The final lesson in CS 373: Artificial Intelligence for Robotics, is about SLAM — Simultaneous Localization and Mapping. This is a category of techniques that a robot (or autonomous vehicle) can use to both map its area and determine its own location on that map.
This sounds like a standard problem, but it’s quite difficult, and often robots avoid the problem by relying on maps provided ahead of time. This is one reason, for example, that Google so heavily maps streets.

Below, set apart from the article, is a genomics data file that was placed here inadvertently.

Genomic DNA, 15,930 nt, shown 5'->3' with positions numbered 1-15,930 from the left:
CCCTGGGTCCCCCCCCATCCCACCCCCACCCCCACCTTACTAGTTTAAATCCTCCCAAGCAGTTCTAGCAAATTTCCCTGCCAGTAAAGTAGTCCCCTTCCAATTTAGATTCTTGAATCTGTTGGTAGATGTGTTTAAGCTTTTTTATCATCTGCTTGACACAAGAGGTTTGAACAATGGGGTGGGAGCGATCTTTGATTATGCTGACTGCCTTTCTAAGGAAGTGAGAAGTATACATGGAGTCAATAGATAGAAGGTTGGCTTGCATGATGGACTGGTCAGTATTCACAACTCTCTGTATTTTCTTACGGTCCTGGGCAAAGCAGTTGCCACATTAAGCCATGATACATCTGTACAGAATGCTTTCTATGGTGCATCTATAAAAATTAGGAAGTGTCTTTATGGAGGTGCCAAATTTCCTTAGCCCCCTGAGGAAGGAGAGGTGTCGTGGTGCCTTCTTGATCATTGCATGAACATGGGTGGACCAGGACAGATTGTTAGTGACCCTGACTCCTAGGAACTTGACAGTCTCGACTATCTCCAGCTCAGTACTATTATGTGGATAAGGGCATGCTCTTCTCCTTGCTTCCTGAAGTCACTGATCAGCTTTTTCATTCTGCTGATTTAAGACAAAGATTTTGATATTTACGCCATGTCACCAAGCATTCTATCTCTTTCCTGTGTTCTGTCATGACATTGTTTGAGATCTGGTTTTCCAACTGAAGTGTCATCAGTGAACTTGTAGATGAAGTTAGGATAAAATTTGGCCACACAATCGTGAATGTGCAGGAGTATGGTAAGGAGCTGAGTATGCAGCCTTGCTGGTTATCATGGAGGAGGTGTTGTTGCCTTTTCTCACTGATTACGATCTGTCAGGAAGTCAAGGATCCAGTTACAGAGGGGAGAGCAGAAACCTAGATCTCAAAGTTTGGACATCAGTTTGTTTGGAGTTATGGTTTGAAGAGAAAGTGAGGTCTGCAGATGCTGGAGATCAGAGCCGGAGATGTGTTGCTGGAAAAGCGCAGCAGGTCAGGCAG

The class covers GraphSLAM, in particular, which is a way to reduce the computational complexity of mapping, essentially by reducing the amount of information necessary to store.
It’s a pretty neat algorithm, and one that involves more linear algebra than I’ve had to use in a while.
Linear algebra actually seems to be a theme that seems to be arising in a number of different machine learning and robotics courses that I’m taking.
I never really used linear algebra in any of the networking, probability, or web development work I have done, so I always questioned why I learned it in the first place. Now I can see.
Originally published at www.davidincalifornia.com on October 29, 2015.